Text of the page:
It feels like it takes 2 million minutes to suffer through the insufferable 2 Million Minutes (it takes 54). It was worth my time 'cause then I can write about it in several places, but I have to admit I borrowed the copy I viewed. Not about to plunk down $25 for something I knew I'd hate (I had seen the producer and clips on ABC TV).
2 Million Minutes is roughly the time that elapses from the start of 9th grade to the end of the senior year. It follows a boy and a girl in the U. S., India, and China. The idea that two kids could represent a country is ludicrous on its face, especially for a country that has one third of its people still illiterate (India) and one where 40% of the students don't get past 9th grade (China).
The Americans are slackers, although they have ambitions and get good grades in a highly rated high school in Carmel, Indiana. The Indian and Chinese students are hypergrinds, 24/7 students (the Indian boy does kick a soccer ball around and sings with a group he and three friends have formed). They go to school many more hours and do much more homework. Rohit, the Indian boy, says American kids have more fun. "In India, you're cooped up studying," Then he adds with a smile, "At least you're SUPPOSED to be cooped up and studying. One senses his computer does other things than homework. Ruizhan admits to playing computer games a lot while he's cooped up.
Rohit says that by the time you reach 17 in India, you know what you'll be doing the rest of your life. Neil, the American says he can imagine doing many different things over a lifetime, anything except sitting in a cubicle. The Indians and Chinese want to be engineers, although the Chinese girl potentially has a musical career option.
Options. That's really what the video is about although it never emphasizes that. American kids have them, Chinese and Indian kids don't.
The voiceover and still screens supply the usual (and sometimes erroneous) statistics about 900 hours in school for Americans and 1500 in front of TV. There's the infamous 70% graduation rate which has been attacked, successfully in my judgment, for using bad methods that overestimate the drop out rate.
Three of the four Indian and Chinese students do not get their university of choice (the one Rohit applies to gets over 100,000 applications a year. The Indian students end up in nearby universities. Xiaoyuan, the Chinese girl studies music. Ruizhan gets his university of choice, but a general studies program, not the advanced math program he wanted. Neil gets a full scholarship to Purdue to study computer graphics while Brittany, the American girl, enters Indiana University with a double major--pre-med and Spanish.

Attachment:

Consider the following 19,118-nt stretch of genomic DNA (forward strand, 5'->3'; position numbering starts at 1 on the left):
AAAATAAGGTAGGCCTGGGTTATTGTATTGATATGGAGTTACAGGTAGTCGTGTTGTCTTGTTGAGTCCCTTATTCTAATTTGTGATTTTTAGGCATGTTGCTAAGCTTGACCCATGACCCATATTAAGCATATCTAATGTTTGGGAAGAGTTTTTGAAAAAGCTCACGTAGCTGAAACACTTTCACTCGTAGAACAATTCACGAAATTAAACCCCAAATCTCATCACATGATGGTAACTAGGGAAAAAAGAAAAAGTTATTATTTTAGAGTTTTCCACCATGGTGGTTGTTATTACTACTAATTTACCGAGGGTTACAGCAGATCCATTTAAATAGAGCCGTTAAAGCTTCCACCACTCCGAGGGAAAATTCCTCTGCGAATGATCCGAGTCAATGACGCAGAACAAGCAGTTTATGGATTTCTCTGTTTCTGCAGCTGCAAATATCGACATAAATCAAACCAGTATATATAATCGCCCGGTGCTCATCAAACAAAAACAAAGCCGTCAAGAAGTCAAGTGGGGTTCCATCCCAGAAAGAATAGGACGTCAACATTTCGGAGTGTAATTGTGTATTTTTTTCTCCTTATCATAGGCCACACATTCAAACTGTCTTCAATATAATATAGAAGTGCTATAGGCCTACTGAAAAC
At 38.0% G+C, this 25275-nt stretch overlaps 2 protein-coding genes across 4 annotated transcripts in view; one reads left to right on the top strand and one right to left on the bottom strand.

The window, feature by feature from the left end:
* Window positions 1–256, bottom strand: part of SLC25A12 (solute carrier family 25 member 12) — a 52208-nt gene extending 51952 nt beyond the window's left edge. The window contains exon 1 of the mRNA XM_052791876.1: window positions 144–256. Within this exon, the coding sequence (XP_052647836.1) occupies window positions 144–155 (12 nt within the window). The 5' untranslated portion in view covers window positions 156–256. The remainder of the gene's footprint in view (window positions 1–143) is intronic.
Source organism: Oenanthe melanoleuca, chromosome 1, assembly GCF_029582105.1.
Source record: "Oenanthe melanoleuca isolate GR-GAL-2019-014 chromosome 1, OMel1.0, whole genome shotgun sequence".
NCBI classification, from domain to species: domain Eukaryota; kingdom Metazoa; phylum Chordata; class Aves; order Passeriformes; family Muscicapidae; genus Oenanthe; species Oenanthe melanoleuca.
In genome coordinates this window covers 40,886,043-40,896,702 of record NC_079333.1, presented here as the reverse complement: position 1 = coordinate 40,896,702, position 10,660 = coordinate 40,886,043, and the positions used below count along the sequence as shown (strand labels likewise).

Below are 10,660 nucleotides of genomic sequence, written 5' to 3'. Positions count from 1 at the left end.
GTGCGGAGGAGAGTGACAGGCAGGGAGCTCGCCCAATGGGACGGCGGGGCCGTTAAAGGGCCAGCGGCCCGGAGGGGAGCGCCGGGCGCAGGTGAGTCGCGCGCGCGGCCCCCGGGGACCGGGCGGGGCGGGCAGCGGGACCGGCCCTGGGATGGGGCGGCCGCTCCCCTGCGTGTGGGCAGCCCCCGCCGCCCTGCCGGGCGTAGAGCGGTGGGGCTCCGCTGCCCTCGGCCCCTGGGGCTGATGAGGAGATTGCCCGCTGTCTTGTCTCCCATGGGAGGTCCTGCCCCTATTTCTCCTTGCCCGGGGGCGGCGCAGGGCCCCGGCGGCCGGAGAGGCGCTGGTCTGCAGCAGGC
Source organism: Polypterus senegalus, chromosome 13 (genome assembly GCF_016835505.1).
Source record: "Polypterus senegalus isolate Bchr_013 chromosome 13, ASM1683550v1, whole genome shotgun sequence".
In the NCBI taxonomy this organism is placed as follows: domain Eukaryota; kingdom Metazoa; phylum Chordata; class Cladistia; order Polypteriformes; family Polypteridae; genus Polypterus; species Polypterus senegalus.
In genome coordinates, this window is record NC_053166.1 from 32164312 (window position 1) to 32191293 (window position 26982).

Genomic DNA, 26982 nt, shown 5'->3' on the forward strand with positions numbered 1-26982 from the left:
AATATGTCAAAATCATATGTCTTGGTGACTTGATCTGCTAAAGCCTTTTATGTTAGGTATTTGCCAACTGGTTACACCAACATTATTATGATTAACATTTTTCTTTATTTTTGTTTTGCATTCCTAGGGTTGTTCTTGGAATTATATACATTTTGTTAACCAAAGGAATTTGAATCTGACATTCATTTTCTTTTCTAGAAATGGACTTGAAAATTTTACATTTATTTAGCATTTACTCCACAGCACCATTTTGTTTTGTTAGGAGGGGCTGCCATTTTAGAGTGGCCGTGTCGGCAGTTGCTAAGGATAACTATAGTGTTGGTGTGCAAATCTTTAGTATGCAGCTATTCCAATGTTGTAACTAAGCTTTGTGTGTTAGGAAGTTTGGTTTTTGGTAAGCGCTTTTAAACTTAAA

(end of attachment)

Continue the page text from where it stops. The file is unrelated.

Brittany early on mentions well-roundedness as a goal. Neil was captain of the football team the previous year but gave it up "to pursue other interests" in the words of the video. The foreign kids never talk about anything but studies.
The kids are interspersed with interviews of "experts." Some offer good comments, some don't. Vivek Wadhwa who splits his time between Harvard and Duke thinks that the U. S. hasn't fully realized the nature of globalization. But he also points out when you have economic security the way American students mostly do, there is not the external push for success. American students "have to rev their internal engines. In India, the students are struggling to get out of poverty." Makes a difference (I think between Duke and Harvard, Vivek might have a somewhat romanticized notion of economic security in this nation). Vivek, by the way, was part of a team at Duke that first debunked the false "650,000 Chinese engineers." Turned out a lot of "engineers" in China (India too) were what we'd call "technicians" at most.
For my money, the best comment from the experts came from another Indian-American, Vivek Paul who arrived here in 1980 and went on to found what became a multi-billion dollar company. "What America is REALLY about is creating opportunity. Economic mobility is greater in the U. S. It doesn't exist that much in other countries. This really is the land of opportunity." (I recall hearing a German businessman say once that if Bill Gates were a German, he'd still be a middle-level manager).
Toward the end, when the Indian or Chinese kids were on the screen, I wanted to yell at it: "Get a Life!" Not as a put down, but as a wake up call.
Related Note: When I came back from a visit to China in 1996, people who had been their 5-10 years earlier didn't recognize my descriptions. On June 21, the program "On the Media" was broadcast from China and a group of young people talking to hostess Brooke Gladstone said China has generation gaps just like we do, but they come every 8 years. One commentator mentioned that China now makes and consumes more concrete that the rest of the countries in the world combined.